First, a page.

Freeing itself from the fetters of public-investor expectations, IT infrastructure company Compuware is becoming privately held, with equity investment firm Thoma Bravo purchasing the company outright for approximately US$2.5 billion.
“Compuware is now best suited to focus on its core mainframe and [application performance management] businesses as a private-equity backed company, “ said Bob Paul, Compuware CEO, in a statement, adding that the move will give the company more flexibility to manage its business with a long term vision.
Current shareholders of Compuware will get an aggregate value of approximately $10.92 per share, a 17 percent bump from the company’s stock price at the close of trading on Friday.
Another IT infrastructure company that became privately-held after being publicly traded was BMC, who went through the process in 2013. BMC officials have said that being free from the quarterly expectations of shareholders allows the company to make longer-term investments in new technologies and markets.
The Compuware board of directors has unanimously approved the agreement, which is still subject to approval by Compuware’s shareholders, as well as by regulatory bodies.
Founded in 1973, Compuware specializes in application performance management software, as well as software for managing mainframes. The company has about 7,100 enterprise customers worldwide. For its fiscal year 2014, ended March 31, Compuware generated approximately $720.8 million in revenue, down 0.4 percent from the previous fiscal year. In September 2013, Compuware spun out Covisint, which now provides cloud management software, in an initial public offering.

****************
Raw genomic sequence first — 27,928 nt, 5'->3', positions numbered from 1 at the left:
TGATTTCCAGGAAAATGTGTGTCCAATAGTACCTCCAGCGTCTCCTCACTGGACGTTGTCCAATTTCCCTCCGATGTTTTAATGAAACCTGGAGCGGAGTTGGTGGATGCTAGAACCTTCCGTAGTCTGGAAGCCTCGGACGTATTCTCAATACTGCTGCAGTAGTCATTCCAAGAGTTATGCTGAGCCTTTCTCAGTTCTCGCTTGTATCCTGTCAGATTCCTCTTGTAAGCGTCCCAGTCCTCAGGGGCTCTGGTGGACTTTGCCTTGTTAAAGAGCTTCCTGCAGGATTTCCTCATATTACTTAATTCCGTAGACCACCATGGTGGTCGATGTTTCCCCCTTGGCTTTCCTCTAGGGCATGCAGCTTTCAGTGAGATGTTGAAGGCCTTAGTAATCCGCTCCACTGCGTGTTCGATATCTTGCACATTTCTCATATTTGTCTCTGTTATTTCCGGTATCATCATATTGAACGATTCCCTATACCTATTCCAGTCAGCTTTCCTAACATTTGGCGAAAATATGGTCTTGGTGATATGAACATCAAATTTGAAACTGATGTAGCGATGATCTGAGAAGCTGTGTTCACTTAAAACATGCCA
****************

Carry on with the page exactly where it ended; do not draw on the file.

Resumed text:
Thoma Bravo had also invested in BMC before that company went private, and also owns stock in storage giant EMC. The firm manages about $7.5 billion worth of investments.
One analyst applauded the move as beneficial for Compuware.
Compuware "might be called a poster child for privatization," wrote Charles King, principal analyst of Pund-IT, in an email.
While the company has had a history of profits and dividend payments, it never has gotten as much positive attention from investors as those companies in hotter, more headline-generating areas of technology, such as mobile, big data or cloud services.
"Compuware is a solid company in a critical part of the IT market whose steady profitability makes it an extremely attractive business investment," King said. As a result, rumors have swirled about a possible Compuware acquisition for some time, he said.
Dell's move to go private in October 2013 has led many technology companies, including Compuware, to consider how such a move might benefit them, King wrote.